Broad Street Brief: Mayoral Candidates Participate in Forums, Receive Major Endorsements; Working Families Party Aims to Expand its Reach During Upcoming Elections
January 26, 2023
January 26, 2023
With 110 days left until the May 16 mayoral primary, Democratic candidates have been hard at work campaigning, with many of them participating in a litany of forums for the opportunity to present their platforms to voters. Recent forum topics have included advancing economic opportunity in Philadelphia’s Black and brown communities, how best to address the city’s gun violence epidemic, and LGBT+ issues.
Some candidates have also made waves in regards to key endorsements they’ve picked up. The American Federation of State, County and Municipal Employees’ District Council 33 announced their endorsement of grocery store magnate Jeff Brown, while former City Councilmember At-Large Helen Gym was endorsed this week by both the Asian Pacific Islander Political Alliance — an organization of which she is a founding member — and the Philadelphia Federation of Teachers. Most recently, former Mayor John Street endorsed former City Controller Rebecca Rhyhart, making him the only former mayor to make an endorsement thus far.
Meanwhile, former Mayor Michael Nutter has officially dispelled rumors that he is planning on entering the already extremely crowded mayoral race. During an event hosted by the Philadelphia Citizen last week, Mayor Nutter made clear that he will not be running for his former office “in 2023 or in any other year into the future.” Mayor Nutter served two consecutive mayoral terms from 2008 to 2016.
Nicolas O’Rourke is hoping to duplicate the success of fellow Working Families Party member Kendra Brooks in his run for one of the seven at-large seats on Philadelphia City Council. Because only five candidates may be elected from each political party, two at-large seats are always guaranteed to be filled by members of a minority party. Until Councilmember Brooks’ stunning 2019 victory, Republicans have traditionally held both of these seats. If both Working Families Party candidates are successful during this year’s election, City Council will be without a Republican at-large member for the first time in decades. City Council is not the only office where the Working Families Party is looking to expand its influence, as Jarrett Smith recently announced his campaign for City Commissioner.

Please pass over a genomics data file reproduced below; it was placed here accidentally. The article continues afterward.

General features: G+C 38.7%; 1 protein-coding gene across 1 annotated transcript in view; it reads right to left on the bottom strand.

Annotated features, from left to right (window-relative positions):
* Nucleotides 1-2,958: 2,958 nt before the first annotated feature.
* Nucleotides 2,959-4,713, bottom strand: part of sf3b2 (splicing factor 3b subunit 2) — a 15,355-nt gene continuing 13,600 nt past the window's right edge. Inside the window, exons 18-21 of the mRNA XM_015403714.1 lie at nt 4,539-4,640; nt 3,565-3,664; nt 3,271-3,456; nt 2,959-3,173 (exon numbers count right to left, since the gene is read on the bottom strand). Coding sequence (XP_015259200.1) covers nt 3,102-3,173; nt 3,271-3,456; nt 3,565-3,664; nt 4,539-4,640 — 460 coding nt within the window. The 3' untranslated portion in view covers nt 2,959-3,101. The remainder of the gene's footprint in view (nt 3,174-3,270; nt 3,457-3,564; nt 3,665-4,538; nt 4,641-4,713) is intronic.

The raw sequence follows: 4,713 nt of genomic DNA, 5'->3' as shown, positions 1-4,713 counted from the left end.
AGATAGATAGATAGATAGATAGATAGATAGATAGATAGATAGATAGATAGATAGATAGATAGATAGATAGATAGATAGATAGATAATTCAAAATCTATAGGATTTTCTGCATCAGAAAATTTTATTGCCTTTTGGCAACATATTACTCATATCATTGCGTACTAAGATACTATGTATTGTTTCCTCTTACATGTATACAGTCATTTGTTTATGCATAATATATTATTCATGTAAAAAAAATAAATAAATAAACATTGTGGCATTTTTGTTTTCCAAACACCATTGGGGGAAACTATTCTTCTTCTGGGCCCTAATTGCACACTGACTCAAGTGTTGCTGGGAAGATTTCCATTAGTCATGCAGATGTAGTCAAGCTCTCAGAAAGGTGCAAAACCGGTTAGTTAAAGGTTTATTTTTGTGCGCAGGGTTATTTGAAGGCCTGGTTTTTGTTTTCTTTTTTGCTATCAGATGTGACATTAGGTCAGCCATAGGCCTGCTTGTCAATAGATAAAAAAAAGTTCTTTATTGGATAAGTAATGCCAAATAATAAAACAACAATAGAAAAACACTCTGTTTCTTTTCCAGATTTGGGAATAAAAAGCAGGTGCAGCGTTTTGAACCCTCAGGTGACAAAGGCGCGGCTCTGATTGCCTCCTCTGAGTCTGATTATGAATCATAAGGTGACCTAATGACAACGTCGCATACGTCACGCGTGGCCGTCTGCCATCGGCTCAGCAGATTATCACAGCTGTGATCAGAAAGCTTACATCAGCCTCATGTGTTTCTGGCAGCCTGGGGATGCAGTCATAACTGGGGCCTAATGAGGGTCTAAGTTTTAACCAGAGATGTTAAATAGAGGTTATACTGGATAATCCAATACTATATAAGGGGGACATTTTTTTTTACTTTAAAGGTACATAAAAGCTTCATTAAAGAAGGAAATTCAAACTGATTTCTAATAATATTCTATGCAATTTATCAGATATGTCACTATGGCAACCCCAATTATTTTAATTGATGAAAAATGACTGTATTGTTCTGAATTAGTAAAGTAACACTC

After two years of being hosted outdoors due to COVID-19 precautions, the Philadelphia Flower Show will at long last return to its home at the Pennsylvania Convention Center in March. Now in its 194th year, the event’s theme will be “Garden Electric” and will feature exhibits intended to evoke the “spark of joy that comes while giving or receiving flowers,” according to the Pennsylvania Horticultural Society. The exhibits themselves will also be larger — twice the size of the previous indoor exhibits — and feature a more carefully curated walking route, ensuring that visitors will be able to experience all the show has to offer.
The Southeastern Pennsylvania Transportation Authority (SEPTA) has announced that its new countdown clocks will begin making their appearance at train and trolley stations across the city, starting with 13th Street Station on the Market-Frankford Line, which is expected to be operational by the end of March. The countdown clocks, which will be updated in real time, will allow SEPTA riders to know approximately how soon the next train or trolley is expected to arrive. While there is no exact rollout schedule for the rest of SEPTA’s stations, riders can expect to see these clocks integrated with digital messages that are displayed on existing screens.
The phenomenon of “lacing” opioids with other substances is not a new one, but each additional substance presents new, unique challenges to those who are working to prevent overdose-related deaths among Philadelphians living with substance use disorders. Recently, outreach specialists have noticed an uptick in injuries related to the injection of xylazine, an animal tranquilizer not approved for human use. The substance, known colloquially as “tranq,” is often used to cut fentanyl, a powerful synthetic opioid that has risen in prominence in recent years. Not only can xylazine make the opioid overdose-reversal drug naloxone less effective, it also doesn’t respond to traditional withdrawal treatments.
On Monday, Senator Bob Casey and Mayor Jim Kenney announced that the Route for Change — a project to make Roosevelt Boulevard, currently one of Philadelphia’s deadliest streets, safer for drivers and pedestrians — will be receiving a $78 million grant from the U.S. Department of Transportation. The funding is part of President Joe Biden’s 2021 bipartisan infrastructure bill, and will go toward reconstructing pedestrian crossings, widening the medians, and adding sidewalk infrastructure. Accidents along the boulevard killed more than a hundred people between 2012 and 2021.
Despite 150 new officers expected to graduate from four new police academy classes this year, the staffing shortage plaguing the Philadelphia Police Department is expected to continue into 2023. The shortage is due to high rates of attrition — which itself is due primarily to firings and retirements — compared to the number of new recruits. Currently, the city plans to recruit candidates more heavily from outside of Philadelphia, though Commissioner Danielle Outlaw has not provided details on exactly what this recruitment effort would entail.
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